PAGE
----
The game is being played in Afghanistan, and Iraq, and in smaller conflicts that seldom make the news in northern Africa. The success or failure of many of today’s U.S. conflicts revolves around relationships with local indigenous people and their power brokers. In an interconnected world, it doesn’t help a U.S. Army captain recruit a tribal chief if the chief knows the U.S. has a history of abandoning tribal allies, as it notoriously did in Laos. And it doesn’t help U.S. Treasury agents stop the flow of money for jihad, if Egyptians and Syrians know that American citizens of Hmong descent send money to Southeast Asia, to support an insurgency there. On an international scale, leaving the Hmong mess unresolved makes the U.S. look foolish and hypocritical.

So it’s time for Secretary of State Clinton to send in skilled practitioners of statecraft to end this little conflict that should have ended a generation ago. And then apply the lessons of Laos to cleaning up the aftermaths of wars elsewhere. Unless her State Department gets much more aggressive and creative, and sends talented people out into the field for years at a time to work with local people and seek constructive opportunities, insurgencies in Iraq and Afghanistan will last for many decades after the Americans leave. The drama unfolding now in Laos should be seen as a warning sign – and a training mission – for the much tougher jobs of peacemongering that lay ahead.


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Dan Solin: Business Week or "Business Weak"?

December 23rd, 2009 admin No comments

Does selling magazines justify harming investors by writing irresponsible articles about the financial markets? Apparently, Business Week believes it does. At the end of each year, it shamelessly publishes its “Investment Outlook” for the following year. Unfortunately, this year is no exception.

In its “2010 Investment Outlook,
Business Week peers into its crystal ball and tells investors to “figure out where wealth is being produced and grab a piece of it.” It doesn’t believe the U.S will have a “robust economic recovery”, in contrast to China or Brazil.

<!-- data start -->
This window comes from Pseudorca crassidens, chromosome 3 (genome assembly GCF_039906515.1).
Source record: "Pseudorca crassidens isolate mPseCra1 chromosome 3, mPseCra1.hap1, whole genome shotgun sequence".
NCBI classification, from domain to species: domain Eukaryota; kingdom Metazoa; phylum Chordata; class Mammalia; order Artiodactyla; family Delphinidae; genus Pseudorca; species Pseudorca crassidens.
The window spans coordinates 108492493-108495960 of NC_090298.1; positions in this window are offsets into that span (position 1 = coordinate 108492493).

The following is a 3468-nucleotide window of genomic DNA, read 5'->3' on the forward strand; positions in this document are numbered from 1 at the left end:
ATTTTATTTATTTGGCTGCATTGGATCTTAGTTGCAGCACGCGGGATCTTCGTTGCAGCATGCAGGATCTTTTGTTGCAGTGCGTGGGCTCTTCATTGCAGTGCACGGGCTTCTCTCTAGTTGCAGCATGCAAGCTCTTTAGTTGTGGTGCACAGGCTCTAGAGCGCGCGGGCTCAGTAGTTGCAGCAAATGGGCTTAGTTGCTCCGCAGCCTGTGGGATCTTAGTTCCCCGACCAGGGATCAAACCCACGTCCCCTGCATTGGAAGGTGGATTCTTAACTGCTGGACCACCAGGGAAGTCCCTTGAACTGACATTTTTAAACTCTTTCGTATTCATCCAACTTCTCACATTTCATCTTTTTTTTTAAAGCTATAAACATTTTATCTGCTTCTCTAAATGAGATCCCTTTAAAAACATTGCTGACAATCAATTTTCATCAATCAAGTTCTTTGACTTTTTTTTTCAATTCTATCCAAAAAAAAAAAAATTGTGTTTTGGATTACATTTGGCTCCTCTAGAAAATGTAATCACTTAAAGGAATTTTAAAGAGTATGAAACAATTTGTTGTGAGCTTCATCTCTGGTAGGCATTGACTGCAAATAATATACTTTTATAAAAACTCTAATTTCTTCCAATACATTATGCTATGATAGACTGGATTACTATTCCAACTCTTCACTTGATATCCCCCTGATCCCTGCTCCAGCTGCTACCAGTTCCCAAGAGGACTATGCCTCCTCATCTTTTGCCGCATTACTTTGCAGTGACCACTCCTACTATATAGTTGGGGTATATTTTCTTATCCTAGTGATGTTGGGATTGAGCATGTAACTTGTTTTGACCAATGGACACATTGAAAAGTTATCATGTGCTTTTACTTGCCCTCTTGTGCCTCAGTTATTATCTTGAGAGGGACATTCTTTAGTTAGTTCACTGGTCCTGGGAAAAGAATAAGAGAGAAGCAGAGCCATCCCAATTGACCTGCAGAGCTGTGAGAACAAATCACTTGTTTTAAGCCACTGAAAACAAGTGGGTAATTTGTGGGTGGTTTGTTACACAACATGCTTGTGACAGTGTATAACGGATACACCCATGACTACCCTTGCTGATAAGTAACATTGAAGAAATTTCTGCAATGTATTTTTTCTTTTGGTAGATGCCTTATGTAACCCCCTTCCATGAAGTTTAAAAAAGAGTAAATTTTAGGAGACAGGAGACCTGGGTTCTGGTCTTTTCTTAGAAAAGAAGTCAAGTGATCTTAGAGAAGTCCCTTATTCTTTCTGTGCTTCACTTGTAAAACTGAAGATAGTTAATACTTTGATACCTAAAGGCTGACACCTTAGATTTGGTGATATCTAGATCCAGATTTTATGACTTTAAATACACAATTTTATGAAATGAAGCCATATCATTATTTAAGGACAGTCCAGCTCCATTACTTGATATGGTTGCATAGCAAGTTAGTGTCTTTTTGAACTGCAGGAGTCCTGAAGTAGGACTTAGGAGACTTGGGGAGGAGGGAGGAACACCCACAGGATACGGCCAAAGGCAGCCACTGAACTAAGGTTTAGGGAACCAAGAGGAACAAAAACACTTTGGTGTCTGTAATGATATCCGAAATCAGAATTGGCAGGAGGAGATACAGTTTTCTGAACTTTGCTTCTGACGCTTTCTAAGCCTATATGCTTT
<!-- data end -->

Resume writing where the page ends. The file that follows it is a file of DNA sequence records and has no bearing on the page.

Its most irresponsible advice relates to stock picking. Here’s the data it uses to entice its readers to engage in this discredited practice: “An investor who miraculously managed to select the top 10 stocks in the world in each market sector each year for the eight years through December 2008 would have had a cumulative return of almost 7,000%.” Raise your hand if believe anyone did that.

The article encourages stock pickers to “roam the world for candidates.”

Before you rush out and start “roaming the world” for under priced stocks, let’s look at the track record of Business Week.

On December 20, 2007, it advised investors “Where to Put Your Cash in 2008.” The article was based on interviews with seven stock market analysts. It was a stellar group, including the Chief Investment Officer of UMB Financial, the Chief U.S. Equity Strategist of Citigroup, the Chief Investment Strategist of Strategas Research Partners, the Chairman of Schaeffer’s Investment Research, the Chief Investment Officer of BNY Mellon Wealth Management ( “wealth management” is a term that usually means the transfer of wealth from your pocket to your advisors), the Chief Investment Strategist of Banc of America Securities and the Chief U.S. Equity Strategist of UBS Investment Research.

Surely these leading investment experts were able to predict the worst market crash in fifty years, right?

Their predictions of where the DJIA would end in 2008 ranged from a low of 14,400 to a high of 15,300.

The DJIA closed at 8,776 on December 31, 2008.

In retrospect, some of the predictions of these “experts” are amusing, in a perverse way.